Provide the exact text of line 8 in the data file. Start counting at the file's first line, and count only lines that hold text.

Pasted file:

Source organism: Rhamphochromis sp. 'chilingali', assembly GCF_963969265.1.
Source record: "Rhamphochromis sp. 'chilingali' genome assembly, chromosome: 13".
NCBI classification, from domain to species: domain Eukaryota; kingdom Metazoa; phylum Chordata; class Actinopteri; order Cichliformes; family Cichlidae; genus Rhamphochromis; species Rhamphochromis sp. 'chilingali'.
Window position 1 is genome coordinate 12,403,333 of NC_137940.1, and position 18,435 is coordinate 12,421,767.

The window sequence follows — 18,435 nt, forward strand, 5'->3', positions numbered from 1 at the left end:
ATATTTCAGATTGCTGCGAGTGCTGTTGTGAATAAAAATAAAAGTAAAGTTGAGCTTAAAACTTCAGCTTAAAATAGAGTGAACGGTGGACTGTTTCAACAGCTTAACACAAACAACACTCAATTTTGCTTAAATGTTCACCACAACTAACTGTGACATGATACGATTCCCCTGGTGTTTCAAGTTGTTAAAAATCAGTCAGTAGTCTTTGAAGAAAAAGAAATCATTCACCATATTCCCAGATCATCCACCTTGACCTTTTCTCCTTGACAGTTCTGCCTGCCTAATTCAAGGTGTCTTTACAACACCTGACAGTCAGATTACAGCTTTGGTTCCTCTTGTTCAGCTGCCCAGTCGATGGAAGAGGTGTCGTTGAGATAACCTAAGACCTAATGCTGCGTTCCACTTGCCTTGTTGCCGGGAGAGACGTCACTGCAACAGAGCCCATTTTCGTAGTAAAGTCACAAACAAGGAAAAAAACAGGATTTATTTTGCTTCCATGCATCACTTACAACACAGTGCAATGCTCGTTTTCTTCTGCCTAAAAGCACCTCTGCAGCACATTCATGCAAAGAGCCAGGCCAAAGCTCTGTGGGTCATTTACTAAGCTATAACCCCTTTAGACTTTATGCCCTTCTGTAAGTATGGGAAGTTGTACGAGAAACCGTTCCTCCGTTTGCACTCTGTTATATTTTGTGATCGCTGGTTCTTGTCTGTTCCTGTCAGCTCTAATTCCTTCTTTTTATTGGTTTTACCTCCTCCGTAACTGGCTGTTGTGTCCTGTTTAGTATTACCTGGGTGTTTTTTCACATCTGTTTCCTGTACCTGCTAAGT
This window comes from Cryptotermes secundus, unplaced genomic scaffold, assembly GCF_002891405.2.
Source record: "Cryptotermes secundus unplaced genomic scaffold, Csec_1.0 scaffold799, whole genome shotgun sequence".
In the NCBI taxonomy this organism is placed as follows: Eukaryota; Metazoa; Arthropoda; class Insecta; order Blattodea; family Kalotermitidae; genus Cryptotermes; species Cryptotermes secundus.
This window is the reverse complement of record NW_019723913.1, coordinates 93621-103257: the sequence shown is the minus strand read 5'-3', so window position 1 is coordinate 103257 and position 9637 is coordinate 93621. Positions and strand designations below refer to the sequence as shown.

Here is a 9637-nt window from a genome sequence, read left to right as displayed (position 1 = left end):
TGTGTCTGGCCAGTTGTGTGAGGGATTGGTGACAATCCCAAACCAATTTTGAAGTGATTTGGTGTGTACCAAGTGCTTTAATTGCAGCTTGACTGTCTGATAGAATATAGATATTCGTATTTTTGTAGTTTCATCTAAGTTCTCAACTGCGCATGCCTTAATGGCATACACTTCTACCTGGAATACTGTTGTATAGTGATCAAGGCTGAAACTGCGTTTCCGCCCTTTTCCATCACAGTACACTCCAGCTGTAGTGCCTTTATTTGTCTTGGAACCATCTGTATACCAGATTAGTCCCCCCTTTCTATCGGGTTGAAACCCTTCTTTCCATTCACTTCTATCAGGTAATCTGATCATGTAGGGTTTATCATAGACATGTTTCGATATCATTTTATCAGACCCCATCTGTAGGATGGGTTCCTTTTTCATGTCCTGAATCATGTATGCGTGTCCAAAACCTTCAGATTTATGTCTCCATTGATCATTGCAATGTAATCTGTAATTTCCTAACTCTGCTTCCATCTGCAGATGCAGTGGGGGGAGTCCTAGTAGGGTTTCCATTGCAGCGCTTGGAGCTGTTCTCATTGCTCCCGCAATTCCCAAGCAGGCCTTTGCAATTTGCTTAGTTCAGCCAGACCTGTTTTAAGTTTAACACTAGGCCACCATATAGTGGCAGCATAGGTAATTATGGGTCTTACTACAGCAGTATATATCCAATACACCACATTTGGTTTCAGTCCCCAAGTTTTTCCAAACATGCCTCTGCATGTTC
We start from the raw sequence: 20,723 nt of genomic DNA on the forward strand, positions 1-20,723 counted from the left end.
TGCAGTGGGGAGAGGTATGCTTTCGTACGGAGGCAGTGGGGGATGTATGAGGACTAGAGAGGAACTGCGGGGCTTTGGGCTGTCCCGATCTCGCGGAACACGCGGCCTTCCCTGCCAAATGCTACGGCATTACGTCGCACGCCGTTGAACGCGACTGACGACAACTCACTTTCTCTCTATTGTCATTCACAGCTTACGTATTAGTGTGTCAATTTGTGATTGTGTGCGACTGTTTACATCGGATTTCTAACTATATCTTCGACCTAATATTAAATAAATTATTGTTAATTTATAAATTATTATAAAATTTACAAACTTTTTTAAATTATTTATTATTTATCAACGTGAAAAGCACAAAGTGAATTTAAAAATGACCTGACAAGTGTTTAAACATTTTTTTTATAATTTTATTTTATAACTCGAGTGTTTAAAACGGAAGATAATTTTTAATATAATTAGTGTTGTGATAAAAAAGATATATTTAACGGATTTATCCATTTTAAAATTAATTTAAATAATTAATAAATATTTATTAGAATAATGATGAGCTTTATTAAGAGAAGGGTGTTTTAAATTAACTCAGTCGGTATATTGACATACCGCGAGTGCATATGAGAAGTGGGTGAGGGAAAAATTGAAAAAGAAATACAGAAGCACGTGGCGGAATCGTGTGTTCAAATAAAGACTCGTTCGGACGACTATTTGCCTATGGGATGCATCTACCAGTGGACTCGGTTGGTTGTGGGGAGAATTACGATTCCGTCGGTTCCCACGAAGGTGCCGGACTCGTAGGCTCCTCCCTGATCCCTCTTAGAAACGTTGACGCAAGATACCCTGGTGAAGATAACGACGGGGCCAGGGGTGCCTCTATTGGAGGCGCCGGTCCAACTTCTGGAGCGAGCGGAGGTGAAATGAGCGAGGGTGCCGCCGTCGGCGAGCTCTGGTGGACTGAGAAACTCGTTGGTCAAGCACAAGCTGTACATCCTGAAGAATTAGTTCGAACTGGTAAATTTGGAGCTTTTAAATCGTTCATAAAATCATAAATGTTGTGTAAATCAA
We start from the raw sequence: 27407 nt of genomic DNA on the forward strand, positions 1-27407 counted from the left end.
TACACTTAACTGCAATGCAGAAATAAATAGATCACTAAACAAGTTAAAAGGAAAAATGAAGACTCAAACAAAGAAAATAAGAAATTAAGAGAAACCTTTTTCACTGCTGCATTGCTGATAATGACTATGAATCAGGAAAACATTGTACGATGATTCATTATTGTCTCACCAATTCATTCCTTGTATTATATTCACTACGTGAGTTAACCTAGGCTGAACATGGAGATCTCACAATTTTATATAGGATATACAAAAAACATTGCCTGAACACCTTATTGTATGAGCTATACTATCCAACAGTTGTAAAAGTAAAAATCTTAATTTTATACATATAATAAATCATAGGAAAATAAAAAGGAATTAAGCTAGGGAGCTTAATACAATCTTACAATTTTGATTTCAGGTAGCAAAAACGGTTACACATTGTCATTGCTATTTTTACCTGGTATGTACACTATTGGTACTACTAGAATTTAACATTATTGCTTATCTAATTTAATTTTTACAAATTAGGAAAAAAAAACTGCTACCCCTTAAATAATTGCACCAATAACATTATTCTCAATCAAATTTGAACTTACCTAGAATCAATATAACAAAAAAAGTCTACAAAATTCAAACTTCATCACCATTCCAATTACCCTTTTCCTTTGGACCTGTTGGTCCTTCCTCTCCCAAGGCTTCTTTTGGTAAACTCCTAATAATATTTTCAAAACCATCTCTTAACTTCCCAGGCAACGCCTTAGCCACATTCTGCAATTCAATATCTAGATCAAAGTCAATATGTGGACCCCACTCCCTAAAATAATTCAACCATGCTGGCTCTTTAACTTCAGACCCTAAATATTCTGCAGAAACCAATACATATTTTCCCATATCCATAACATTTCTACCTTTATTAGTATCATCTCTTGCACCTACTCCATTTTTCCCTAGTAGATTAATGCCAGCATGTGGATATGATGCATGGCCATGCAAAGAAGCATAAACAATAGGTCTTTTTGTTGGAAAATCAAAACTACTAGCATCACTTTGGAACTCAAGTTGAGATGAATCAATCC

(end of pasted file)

Source record: "Cryptotermes secundus unplaced genomic scaffold, Csec_1.0 scaffold799, whole genome shotgun sequence".